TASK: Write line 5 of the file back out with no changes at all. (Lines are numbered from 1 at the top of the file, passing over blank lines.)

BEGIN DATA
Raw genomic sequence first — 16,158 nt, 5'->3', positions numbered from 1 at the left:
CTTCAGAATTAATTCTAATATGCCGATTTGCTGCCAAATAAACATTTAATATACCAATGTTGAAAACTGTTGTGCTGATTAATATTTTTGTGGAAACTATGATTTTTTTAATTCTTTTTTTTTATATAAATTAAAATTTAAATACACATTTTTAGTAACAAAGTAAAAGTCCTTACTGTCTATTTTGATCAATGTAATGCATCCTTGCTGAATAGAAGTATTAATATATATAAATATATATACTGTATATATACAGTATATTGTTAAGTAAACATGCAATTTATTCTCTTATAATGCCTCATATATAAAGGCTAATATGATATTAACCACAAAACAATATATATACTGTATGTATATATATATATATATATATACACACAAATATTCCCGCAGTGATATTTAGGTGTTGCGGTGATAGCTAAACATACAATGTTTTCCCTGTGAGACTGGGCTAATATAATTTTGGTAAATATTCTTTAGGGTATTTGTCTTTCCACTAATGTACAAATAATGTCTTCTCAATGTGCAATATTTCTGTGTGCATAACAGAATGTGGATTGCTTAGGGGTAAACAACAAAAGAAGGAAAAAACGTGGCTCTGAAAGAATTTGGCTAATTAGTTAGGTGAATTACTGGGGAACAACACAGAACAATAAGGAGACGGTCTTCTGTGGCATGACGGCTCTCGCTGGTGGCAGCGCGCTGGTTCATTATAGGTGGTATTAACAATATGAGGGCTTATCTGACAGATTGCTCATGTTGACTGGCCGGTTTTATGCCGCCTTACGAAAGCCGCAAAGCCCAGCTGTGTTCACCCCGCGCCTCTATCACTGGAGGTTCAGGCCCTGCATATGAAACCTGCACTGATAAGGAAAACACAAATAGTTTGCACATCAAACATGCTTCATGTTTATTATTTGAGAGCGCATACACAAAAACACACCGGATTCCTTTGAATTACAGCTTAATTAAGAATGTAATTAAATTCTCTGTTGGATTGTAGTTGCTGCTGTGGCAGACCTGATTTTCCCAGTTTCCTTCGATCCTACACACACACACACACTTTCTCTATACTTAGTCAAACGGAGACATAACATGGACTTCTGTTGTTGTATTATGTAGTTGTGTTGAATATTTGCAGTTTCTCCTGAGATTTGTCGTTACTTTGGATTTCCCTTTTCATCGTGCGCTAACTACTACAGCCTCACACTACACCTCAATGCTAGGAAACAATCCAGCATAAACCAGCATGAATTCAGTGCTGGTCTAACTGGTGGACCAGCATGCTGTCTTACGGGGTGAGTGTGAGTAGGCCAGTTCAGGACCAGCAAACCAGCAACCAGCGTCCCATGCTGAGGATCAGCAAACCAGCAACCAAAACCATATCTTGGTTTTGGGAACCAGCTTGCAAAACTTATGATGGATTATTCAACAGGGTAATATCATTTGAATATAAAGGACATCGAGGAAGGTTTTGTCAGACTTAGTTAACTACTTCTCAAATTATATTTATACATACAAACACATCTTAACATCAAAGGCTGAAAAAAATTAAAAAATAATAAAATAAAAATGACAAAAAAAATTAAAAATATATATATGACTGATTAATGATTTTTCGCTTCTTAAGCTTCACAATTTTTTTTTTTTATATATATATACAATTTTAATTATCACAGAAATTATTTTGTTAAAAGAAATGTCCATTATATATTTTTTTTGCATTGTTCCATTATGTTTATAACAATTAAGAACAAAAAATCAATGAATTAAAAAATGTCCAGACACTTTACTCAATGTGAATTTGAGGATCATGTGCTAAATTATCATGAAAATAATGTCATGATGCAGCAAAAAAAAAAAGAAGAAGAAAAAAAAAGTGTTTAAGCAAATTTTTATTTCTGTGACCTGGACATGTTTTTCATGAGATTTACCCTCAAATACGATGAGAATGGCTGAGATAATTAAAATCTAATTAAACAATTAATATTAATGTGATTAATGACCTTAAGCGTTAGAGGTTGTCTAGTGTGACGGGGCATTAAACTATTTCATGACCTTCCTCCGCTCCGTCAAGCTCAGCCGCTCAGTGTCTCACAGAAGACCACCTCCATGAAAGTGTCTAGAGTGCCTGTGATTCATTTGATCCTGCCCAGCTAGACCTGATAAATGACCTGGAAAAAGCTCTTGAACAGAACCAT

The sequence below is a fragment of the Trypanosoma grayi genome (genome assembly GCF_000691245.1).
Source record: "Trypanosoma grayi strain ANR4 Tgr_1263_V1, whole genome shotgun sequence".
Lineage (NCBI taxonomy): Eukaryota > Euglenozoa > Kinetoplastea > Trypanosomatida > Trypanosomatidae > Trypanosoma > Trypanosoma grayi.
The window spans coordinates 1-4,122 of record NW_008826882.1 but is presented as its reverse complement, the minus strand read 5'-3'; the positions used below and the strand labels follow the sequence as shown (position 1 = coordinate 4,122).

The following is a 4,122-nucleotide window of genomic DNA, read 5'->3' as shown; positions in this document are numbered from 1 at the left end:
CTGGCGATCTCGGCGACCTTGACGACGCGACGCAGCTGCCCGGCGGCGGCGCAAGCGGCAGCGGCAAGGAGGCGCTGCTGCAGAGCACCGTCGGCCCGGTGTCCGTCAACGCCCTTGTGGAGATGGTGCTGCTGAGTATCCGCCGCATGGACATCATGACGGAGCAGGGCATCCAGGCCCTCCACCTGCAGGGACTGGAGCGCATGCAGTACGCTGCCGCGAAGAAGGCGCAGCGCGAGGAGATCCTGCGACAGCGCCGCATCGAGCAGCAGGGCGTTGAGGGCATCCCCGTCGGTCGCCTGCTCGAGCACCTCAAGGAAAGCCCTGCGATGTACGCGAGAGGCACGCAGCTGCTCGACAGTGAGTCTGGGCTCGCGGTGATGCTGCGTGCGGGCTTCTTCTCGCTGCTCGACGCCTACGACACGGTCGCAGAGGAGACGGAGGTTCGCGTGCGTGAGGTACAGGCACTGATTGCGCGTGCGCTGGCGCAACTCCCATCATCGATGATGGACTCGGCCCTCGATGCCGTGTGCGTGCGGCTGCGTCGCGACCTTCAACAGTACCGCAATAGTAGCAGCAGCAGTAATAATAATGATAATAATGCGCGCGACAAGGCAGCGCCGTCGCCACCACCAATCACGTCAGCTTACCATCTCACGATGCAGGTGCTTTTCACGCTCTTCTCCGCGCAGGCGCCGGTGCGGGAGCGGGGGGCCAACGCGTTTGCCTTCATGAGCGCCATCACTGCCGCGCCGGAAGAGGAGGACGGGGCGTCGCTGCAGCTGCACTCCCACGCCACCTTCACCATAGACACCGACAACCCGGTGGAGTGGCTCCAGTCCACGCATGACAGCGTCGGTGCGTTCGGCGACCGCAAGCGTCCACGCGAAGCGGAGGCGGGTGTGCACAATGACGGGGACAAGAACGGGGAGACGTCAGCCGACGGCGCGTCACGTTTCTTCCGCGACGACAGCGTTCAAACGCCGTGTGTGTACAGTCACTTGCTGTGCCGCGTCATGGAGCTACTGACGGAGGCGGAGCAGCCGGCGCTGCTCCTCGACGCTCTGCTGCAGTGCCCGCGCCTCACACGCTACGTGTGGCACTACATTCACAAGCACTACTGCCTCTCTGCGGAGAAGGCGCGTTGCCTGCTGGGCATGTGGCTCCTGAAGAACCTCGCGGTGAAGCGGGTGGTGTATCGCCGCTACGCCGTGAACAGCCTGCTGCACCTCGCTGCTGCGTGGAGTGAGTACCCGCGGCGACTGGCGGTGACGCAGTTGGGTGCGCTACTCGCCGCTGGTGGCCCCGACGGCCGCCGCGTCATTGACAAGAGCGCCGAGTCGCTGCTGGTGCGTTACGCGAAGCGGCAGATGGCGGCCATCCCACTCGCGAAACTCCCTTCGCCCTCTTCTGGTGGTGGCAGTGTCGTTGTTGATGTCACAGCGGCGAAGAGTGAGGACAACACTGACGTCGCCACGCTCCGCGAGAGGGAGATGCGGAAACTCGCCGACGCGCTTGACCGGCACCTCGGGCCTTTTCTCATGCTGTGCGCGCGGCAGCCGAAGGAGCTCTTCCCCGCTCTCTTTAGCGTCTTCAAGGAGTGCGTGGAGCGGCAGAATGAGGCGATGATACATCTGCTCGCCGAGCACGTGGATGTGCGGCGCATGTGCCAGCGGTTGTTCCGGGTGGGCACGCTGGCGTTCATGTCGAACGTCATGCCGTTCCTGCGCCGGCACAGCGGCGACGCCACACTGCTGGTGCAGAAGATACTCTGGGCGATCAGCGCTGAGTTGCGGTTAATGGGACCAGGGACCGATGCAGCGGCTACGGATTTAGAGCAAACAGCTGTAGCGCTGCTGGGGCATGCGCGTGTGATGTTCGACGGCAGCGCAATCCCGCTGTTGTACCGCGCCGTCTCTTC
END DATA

Lineage (NCBI taxonomy): Eukaryota > Euglenozoa > Kinetoplastea > Trypanosomatida > Trypanosomatidae > Trypanosoma > Trypanosoma grayi.